will not change human nature nor make homes
Ideal. In some extreme cases. If the law does not
give relief, the dagger will perform the function
of the divorce decree. When Justinian sought to
stem the rising tide of divorce by somewhat rad
ical reforms, poisonings and other attempts on life
among married people became so common that his
successor abolished these reforms. The countries
that prohibit divorce are not exceptional for social
But within the proper limits much can be done
by the law-makers to establish legal environments
that shall do away with existing abuses in the ad
ministration of our divorce laws. Much progress
has been made from the days when the legisla
tures of neighboring states lumped twenty di
vorces In a single bill, like remnants at a bargain
counter, without even suggesting the causes for
which the separation was granted. With these
old legislators the case depended more upon the
graces, charms or beauty of the wife, or upon the
social or political standing of the husband, than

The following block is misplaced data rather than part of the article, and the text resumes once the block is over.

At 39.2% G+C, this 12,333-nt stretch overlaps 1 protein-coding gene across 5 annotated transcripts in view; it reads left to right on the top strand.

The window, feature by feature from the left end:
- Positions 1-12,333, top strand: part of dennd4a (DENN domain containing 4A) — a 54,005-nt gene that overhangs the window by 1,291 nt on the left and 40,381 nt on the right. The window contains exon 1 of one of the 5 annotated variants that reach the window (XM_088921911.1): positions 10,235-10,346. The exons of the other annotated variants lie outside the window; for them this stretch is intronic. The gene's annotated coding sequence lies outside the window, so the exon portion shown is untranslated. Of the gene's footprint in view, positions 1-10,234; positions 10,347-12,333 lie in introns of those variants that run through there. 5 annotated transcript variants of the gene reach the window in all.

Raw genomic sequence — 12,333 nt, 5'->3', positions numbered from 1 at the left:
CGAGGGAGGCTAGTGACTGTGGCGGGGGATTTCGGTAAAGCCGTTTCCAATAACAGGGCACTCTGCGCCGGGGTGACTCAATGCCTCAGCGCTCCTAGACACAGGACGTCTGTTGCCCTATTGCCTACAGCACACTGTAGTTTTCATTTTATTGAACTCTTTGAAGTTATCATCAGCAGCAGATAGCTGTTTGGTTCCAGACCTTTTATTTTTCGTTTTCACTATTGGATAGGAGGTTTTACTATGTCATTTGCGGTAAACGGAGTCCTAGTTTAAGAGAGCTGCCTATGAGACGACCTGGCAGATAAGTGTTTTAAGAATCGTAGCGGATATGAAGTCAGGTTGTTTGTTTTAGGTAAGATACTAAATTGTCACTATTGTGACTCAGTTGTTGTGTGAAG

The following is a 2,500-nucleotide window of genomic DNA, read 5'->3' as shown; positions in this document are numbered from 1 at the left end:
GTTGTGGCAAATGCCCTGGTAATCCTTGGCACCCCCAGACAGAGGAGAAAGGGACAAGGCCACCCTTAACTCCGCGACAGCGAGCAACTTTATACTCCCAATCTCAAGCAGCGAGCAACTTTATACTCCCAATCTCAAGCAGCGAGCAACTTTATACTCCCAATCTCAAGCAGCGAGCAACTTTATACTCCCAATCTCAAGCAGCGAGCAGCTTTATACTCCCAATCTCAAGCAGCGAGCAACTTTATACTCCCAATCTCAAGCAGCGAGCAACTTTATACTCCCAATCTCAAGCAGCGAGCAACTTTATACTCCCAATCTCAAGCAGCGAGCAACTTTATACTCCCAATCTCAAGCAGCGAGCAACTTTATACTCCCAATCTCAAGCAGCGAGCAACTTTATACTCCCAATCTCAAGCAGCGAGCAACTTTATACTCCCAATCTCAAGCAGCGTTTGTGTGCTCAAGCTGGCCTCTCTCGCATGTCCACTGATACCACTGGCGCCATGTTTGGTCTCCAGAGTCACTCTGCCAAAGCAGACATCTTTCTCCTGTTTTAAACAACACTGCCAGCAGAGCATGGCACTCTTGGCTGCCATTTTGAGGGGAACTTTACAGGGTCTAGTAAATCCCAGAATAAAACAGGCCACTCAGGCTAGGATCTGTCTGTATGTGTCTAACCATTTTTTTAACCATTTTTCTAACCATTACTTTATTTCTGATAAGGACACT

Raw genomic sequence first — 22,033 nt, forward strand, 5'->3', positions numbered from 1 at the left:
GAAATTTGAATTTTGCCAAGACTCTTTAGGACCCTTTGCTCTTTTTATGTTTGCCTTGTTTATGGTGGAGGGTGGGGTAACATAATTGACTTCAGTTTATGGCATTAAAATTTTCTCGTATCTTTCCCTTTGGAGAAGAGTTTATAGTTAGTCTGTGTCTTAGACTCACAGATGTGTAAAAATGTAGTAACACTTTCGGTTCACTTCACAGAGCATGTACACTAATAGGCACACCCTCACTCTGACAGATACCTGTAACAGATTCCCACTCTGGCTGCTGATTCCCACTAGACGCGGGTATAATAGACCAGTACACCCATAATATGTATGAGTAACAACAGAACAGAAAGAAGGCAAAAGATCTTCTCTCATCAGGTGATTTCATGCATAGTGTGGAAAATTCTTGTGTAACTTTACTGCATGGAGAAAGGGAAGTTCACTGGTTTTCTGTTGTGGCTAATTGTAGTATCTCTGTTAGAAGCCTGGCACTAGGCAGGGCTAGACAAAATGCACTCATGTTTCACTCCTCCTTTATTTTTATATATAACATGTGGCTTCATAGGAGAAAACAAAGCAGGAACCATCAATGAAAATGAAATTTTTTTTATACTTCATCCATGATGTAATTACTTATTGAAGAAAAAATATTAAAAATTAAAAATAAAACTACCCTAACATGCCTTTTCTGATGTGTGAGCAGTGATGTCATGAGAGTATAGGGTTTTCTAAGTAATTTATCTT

on the merits of the, application.
The divorce scandals that made Utah and later
Dakota notorious are chargeable wholly to the
law-makers. Both states made It the duty of the
court-to grant a divorce when It appeared that,
for any cause or reason, the parties cannot live
together in peace and happiness, and that their
welfare requires a separation. ' Worse than that,
the requirements as to residence were such that
anyone who- could afford a trip to Utah or a so
journ of ninety days In Dakota could return to his
former abode with a divorce decree. As a result
of this law In three years the number of divorces
granted in Utah was six times the number granted
before the law was passed. Utah promptly re
pealed the obnoxious law and every state in the
union except Washington has repealed the "omni
bus clause" and substituted in Its place certain
definite causes for divorce.. All have lengthened
the required period of residence, South Dakota
alone lagging somewhat In the rear In this march
of progress.
The United States presents two Interesting ex
periments In legislation restricting the granting
of divorce. It has been the settled policy of New
York to grant an absolute divorce for adultery
only, while South Carolina, with the exception of
a few years following the civil war, has never
granted an absolute divorce.
During the twenty years covered by the federal
divorce report 14,247 divorces were granted for
adultery alone by the New York courts. In the
state having the second largest population (Penn
sylvania) eleven causes for absolute divorce were
recognized, and during the same twenty years
16,020 absolute divorces were granted only '
1,773 more than New York granted for adultery